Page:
Photo Credit: Jewish Press

Dear Mrs. Bluth,

This was the most horrible Pesach ever.  I just don’t know if life will ever go back to being remotely close to what it had been.  And I’m not even sure that I want it to, as in retrospect I don’t think things were that great to begin with.

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My husband and I have been married nineteen and a half years and live quite a distance from both of our parents.  From the beginning, it was understood that we would alternate spending Pesach with our parents, and we continued to do this even as our four children were growing up.

Not living within walking distance meant we had to sleep over and, needless to say, the cramped quarters and painfully uncomfortable sleeping arrangements in my in-laws home often led to irritability and arguments amongst the kids.  They much preferred to stay at my parents’ home because it was roomier and offered many more creature comforts. In addition, my mother prepared all the foods my children enjoyed whereas my mother-in-law cooked very simple foods geared to my father-in-law, who is diabetic and on a very restricted diet.

My mother-in-law is a sweet and gentle soul, but my father-in-law is a controlling, opinionated and strict authoritarian. While the kids were small, I managed to smooth things over, bringing goodies and snacks with me to combat the lack thereof in my in-laws house, so things did not get too out of hand. My husband, and sometimes even I, bore the brunt of my father-in-law’s criticism and very verbal displeasure.  I could see my mother-in-law fighting back tears when this happened and my heart hurt for her. Each time we had to spend Pesach with them it was harder to tolerate.  As the boys got older, my father-in-law began including them in his torment and it wan’t easy getting them to understand that going there for Pesach was a matter of kibbud Av.

This past Pesach was the straw that broke the camel’s back.  My husband recently underwent surgery to remove a growth on the back of his head, which made it impossible for him to wear his shtreimel for any length of time.  However, his father insisted that he wear it not only to shul, but also at the table.  Always obedient to his father’s demands as it sometimes avoided an all out blow-up, he swallowed some pain medication and went to shul with his father.  When he came home early from davening, I noticed blood coming through the bandages and was alarmed at how pale and in pain he was.  I took off his shtreimel and made him sit back in my father-in-laws recliner, hoping this would stop the wound from bleeding out.  My sons came back too, after noticing their father’s absence from davening, and sat with him as I went into our room to get extra gauze and bandages should they become necessary.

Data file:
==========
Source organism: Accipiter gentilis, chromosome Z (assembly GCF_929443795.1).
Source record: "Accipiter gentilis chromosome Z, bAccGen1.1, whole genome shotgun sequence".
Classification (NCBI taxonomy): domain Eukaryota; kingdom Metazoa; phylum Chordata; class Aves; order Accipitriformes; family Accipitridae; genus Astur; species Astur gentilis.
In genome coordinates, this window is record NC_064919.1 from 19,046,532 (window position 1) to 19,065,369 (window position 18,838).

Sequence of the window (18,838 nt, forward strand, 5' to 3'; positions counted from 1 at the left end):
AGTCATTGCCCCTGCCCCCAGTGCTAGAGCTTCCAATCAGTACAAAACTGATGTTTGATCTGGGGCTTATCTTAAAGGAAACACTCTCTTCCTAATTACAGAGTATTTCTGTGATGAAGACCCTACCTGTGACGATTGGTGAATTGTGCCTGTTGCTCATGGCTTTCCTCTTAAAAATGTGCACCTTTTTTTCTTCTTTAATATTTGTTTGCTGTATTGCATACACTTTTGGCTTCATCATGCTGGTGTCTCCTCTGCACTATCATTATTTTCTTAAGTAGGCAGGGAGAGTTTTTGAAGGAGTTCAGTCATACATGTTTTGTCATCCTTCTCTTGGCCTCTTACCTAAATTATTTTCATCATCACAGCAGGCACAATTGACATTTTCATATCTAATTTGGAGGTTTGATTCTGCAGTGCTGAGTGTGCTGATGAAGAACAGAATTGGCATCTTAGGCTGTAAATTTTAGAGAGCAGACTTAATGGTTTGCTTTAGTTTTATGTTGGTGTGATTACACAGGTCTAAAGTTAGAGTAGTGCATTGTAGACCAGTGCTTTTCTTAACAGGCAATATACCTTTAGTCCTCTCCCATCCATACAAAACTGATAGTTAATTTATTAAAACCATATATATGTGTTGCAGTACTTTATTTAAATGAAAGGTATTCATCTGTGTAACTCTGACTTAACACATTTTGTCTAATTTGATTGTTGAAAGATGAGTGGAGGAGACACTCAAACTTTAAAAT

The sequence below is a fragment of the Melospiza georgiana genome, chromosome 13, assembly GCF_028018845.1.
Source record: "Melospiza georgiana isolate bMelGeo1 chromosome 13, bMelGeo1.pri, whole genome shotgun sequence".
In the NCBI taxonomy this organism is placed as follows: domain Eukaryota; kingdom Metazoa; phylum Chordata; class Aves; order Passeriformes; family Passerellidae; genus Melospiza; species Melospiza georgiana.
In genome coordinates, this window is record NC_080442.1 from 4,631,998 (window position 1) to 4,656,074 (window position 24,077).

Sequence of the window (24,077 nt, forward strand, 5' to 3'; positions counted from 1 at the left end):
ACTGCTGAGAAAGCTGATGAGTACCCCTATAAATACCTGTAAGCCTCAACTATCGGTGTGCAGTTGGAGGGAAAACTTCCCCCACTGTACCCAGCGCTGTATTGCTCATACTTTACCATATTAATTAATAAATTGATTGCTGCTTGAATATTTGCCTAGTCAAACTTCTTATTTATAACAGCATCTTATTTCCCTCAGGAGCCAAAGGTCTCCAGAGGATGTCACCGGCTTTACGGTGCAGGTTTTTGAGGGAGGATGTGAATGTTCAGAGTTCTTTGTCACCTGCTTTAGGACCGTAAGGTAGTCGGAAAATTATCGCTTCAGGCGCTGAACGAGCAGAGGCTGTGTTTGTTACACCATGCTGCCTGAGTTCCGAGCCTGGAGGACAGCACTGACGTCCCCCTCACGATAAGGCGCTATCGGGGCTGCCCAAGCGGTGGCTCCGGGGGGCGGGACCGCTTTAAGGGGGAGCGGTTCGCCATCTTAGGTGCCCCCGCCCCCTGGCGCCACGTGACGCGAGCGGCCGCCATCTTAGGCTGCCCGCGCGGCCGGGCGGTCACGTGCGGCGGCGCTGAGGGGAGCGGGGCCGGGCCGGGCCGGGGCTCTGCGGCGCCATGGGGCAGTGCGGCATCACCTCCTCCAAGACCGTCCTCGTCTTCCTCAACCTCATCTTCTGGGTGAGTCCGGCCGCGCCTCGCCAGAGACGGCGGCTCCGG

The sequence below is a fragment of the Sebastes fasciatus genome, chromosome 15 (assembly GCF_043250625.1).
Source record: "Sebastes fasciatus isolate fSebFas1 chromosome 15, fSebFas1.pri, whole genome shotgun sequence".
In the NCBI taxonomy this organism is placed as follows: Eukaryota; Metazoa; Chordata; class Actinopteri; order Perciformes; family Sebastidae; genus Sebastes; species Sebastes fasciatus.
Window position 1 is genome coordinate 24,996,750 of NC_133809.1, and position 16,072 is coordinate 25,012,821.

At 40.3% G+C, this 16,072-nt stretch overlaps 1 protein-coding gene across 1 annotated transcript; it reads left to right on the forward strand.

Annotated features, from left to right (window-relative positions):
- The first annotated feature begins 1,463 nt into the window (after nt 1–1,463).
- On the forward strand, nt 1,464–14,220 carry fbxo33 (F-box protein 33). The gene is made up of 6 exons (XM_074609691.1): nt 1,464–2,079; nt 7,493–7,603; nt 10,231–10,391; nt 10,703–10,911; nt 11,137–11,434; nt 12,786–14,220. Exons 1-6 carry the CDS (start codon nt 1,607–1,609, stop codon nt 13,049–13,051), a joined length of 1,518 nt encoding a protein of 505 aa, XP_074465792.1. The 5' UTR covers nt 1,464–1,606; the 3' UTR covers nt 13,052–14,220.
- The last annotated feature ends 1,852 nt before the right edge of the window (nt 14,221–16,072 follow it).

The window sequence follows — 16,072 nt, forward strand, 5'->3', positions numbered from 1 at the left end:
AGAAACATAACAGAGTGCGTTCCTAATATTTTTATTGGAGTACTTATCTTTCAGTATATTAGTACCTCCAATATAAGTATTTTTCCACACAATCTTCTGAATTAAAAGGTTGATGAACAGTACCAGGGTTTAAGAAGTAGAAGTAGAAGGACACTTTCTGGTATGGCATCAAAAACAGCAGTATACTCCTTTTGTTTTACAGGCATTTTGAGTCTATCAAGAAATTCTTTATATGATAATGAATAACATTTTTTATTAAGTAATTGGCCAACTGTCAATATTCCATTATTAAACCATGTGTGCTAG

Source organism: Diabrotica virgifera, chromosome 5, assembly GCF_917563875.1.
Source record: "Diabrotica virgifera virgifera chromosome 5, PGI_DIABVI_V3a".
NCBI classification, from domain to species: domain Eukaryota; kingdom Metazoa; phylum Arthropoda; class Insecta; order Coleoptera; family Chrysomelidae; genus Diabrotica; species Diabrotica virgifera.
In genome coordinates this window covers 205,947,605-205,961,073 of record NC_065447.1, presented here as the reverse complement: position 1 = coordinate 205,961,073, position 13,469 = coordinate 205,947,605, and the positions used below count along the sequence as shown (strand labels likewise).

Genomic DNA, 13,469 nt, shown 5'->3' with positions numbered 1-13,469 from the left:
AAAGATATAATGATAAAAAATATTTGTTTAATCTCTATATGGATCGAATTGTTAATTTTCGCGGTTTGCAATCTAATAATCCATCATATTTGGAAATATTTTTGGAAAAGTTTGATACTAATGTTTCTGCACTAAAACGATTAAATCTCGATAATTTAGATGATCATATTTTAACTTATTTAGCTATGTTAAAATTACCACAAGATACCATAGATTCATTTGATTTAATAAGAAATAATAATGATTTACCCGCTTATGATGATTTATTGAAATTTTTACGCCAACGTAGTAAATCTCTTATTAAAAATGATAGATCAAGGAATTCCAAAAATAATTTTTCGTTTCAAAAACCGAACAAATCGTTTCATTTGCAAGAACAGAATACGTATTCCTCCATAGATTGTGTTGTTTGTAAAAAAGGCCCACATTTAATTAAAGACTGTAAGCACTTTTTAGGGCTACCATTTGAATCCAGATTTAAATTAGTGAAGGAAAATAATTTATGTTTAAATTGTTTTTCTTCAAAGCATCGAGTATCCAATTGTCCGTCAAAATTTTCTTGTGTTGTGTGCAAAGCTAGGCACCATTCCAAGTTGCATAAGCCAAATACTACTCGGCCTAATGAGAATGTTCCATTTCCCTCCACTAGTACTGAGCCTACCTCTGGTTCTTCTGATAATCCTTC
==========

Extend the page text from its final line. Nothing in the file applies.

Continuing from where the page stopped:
When my father-in-law stormed into the house yelling that no one stayed till the end of davening and that he had to walk home alone, we were stunned at his lack of compassion for his own son.  He insisted that my husband put on his kittel and shtreimel and sit at the table for the Seder.  My husband made it to the table on rubbery legs, sitting down heavily in his chair, but when it came to putting on his shtreimel, the pain was unbearable.  My eldest son, almost eighteen, took it out of his shaking hands and said that he would not allow his father to suffer.  My father-in-law roared that in his house everyone will do what is expected of him and demanded that my husband put on his shtreimel. He even came over to put in on his head. My son stepped between them to block him and, my father-in-law, without thinking, raised his hand and slapped first my son and then my husband, saying he was the patriarch, this was his house and he would be obeyed.

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